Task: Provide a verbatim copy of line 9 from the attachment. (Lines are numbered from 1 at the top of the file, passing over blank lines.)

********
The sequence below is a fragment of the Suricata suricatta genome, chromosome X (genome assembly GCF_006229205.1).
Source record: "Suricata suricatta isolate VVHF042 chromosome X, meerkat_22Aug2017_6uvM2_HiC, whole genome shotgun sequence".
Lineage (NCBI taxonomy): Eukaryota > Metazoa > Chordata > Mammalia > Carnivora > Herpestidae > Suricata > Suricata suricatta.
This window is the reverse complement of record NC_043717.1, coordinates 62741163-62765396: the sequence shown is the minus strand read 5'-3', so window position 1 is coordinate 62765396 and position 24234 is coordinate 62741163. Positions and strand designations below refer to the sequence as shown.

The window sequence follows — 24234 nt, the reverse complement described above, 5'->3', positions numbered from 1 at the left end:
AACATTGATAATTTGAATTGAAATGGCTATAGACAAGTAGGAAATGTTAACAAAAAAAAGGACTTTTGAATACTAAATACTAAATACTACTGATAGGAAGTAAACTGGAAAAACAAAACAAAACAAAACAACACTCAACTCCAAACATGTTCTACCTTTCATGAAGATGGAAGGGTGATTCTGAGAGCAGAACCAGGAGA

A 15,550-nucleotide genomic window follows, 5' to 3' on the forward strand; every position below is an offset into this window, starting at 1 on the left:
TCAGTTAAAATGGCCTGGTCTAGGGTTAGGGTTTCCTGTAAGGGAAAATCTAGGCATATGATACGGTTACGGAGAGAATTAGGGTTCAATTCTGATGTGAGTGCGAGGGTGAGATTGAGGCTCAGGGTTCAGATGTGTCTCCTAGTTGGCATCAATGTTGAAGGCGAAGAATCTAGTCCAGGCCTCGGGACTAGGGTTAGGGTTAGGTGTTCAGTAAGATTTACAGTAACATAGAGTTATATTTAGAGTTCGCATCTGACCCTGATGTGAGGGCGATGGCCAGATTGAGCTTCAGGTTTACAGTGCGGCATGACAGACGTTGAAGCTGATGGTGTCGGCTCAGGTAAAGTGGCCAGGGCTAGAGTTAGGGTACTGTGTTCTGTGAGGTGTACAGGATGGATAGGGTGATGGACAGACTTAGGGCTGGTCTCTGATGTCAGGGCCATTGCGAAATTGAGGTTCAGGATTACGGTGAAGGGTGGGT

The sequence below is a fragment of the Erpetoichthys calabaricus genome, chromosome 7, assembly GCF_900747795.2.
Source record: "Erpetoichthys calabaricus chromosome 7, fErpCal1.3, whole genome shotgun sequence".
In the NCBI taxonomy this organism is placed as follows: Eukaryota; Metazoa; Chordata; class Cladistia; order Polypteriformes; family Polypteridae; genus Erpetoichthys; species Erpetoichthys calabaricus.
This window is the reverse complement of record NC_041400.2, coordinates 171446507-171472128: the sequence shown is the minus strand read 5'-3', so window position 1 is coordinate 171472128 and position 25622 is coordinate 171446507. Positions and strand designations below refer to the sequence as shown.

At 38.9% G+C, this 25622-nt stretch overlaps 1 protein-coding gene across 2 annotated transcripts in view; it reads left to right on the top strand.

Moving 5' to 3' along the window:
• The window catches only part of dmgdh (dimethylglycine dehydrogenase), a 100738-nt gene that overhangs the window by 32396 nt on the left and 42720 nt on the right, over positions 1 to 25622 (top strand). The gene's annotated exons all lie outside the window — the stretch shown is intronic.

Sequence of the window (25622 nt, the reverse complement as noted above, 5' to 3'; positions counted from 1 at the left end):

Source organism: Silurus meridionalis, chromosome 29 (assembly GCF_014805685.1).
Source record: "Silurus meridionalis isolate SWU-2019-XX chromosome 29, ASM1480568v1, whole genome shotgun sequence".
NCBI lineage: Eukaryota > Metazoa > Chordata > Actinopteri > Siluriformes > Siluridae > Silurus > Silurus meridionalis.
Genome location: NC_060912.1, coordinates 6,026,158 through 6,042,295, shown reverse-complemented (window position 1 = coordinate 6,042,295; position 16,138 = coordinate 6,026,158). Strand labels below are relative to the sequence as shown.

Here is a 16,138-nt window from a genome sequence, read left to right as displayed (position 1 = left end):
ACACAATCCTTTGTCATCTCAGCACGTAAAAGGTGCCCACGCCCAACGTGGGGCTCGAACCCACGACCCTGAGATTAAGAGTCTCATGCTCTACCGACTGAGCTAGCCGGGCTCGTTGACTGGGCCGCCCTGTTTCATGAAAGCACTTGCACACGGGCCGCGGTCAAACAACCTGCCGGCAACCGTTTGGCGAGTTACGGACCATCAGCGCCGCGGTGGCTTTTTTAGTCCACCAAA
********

The sequence below is a fragment of the Erpetoichthys calabaricus genome, chromosome 7, assembly GCF_900747795.2.